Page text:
Skiing the Cascade Volcanoes
        Amar Andalkar's Ski Mountaineering and Climbing Site
Ski Mountaineering Photos & Trip Reports Equipment & Info Cascade Volcanoes Ring of Fire Site Map

Table of Contents | Introduction | Ratings | WebCams | Bibliography | Highest Volcanoes | Snowfall & Snowdepth | Monthly Chart | Conifers | Compare | Distance | Sun Chart
CALIFORNIA
  Lassen Peak
  Mount Shasta
  Medicine Lake Volcano
OREGON
  Mount McLoughlin
  Pelican Butte
  Crater Lake
  Mount Bailey
  Mount Thielsen
  Diamond Peak
  Newberry Volcano
  Mount Bachelor
  Broken Top
  Three Sisters
  Mount Washington
  Three Fingered Jack
  Mount Jefferson
  Mount Hood
WASHINGTON
  Mount Saint Helens
  Mount Adams
  Goat Rocks
  Mount Rainier
  Glacier Peak
  Mount Baker
BRITISH COLUMBIA
  Mount Garibaldi
  Mount Cayley
  Mount Meager



| The broad caldera of Newberry Volcano seen from the summit of
Paulina Peak in October, with Paulina Lake (center), East Lake,
and the Big Obsidian Flow (lower right). Mount Bachelor and
the Three Sisters are visible in the distance at left.
(panorama digitally composited from 3 photos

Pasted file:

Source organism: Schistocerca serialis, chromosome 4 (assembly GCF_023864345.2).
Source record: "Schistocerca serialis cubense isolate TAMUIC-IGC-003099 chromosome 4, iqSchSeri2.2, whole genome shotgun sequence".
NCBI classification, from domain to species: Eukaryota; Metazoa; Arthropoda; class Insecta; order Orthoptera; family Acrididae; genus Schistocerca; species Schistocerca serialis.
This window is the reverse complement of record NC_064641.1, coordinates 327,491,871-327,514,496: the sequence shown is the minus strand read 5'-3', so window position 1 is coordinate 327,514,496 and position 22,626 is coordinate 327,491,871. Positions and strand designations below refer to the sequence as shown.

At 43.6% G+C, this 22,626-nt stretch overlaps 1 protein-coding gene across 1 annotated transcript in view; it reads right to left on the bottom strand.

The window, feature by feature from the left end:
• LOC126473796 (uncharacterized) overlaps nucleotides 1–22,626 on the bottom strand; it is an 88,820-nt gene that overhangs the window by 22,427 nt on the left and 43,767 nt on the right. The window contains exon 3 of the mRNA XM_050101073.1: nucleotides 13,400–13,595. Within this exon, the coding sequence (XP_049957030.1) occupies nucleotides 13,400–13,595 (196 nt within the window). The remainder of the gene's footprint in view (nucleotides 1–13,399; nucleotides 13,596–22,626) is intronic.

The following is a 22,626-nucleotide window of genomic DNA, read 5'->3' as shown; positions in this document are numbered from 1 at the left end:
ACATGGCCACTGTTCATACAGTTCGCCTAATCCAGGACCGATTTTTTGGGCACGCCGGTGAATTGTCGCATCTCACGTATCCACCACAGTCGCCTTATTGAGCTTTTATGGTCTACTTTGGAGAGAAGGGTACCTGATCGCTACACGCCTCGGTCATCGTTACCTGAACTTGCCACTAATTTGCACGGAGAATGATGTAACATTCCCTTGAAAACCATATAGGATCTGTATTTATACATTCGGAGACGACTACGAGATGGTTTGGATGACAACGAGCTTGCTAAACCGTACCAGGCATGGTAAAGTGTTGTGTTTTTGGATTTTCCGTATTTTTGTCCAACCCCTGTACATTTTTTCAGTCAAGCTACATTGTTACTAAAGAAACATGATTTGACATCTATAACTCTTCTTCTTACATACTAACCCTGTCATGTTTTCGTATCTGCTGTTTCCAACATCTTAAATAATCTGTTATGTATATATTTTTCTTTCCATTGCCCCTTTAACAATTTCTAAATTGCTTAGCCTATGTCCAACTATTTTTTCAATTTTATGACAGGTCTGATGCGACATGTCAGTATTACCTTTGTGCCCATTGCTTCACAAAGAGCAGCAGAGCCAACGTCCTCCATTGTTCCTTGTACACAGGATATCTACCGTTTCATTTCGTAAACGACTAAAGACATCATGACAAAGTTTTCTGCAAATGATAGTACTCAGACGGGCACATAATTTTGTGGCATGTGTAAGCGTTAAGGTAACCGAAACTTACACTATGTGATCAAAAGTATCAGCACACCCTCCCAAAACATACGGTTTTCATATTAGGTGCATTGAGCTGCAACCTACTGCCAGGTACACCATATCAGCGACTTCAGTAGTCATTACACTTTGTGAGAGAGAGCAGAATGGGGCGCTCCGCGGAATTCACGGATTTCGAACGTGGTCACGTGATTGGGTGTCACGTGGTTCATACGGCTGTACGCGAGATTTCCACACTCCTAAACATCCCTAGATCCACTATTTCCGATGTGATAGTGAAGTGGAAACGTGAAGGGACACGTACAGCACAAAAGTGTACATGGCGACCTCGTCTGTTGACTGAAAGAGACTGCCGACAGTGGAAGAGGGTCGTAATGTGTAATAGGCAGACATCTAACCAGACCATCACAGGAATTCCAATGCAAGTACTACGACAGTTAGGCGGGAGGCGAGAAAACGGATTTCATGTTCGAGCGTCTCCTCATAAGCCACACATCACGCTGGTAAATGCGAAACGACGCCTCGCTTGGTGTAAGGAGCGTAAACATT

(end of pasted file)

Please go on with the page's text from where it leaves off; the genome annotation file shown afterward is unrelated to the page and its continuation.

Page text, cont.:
by Amar Andalkar)   <click to enlarge>

Newberry Volcano
    7985 ft (2434 m) .
Major Peaks:
Paulina Peak:     7985 ft (2434 m)
North Paulina Peak:     7686 ft (2343 m)
Location: East of Cascade Range, central Oregon,
25 miles (40 km) SSE of Bend
Lat / Long: 43.7° N, 121.3° W
Volcanic Type: Shield volcano with caldera and cinder cones
Volcanic Status: Active, fumaroles in both lakes
First Ascent: Unknown, Native American
First Ski Descent:
Skiable Vertical: over 3000 ft (900 m)
Timberline: over 8000 ft (2400 m), above the highest summits
Administration: Deschutes National Forest
Protection Status:   Newberry National Volcanic Monument
User Fees: Northwest Forest Pass required for parking
(Sno-Park Permit from November-April)

    Newberry Volcano is the largest volcano in Oregon, a broad shield volcano with a huge area of 600 square miles (1500 square km) and massive volume of 110 cubic miles (450 cubic km) which are second only to Medicine Lake Volcano in the entire Cascade Range. These two volcanoes are near twins, with similar size, elevation, structure, evolution, and volcanic products. Both are located in the high desert, well east of the Cascade Crest, and thus receive somewhat lower snowfall than the main range to the west. The summit of Newberry has collapsed to form a large 3 x 4.5 mile (5 x 7 km) caldera known as Newberry Crater, which holds two lakes, Paulina and East Lakes, that contain a number of hot springs revealing that magma lies close below the surface. Several large and easily accessible obsidian flows cover large portions of the caldera floor, while the flanks of the shield are studded with over 200 cinder cones. The numerous lava flows originating from these cinder cones contain dozens of known lava-tube caves, including several whose depths hold permanent ice throughout the year.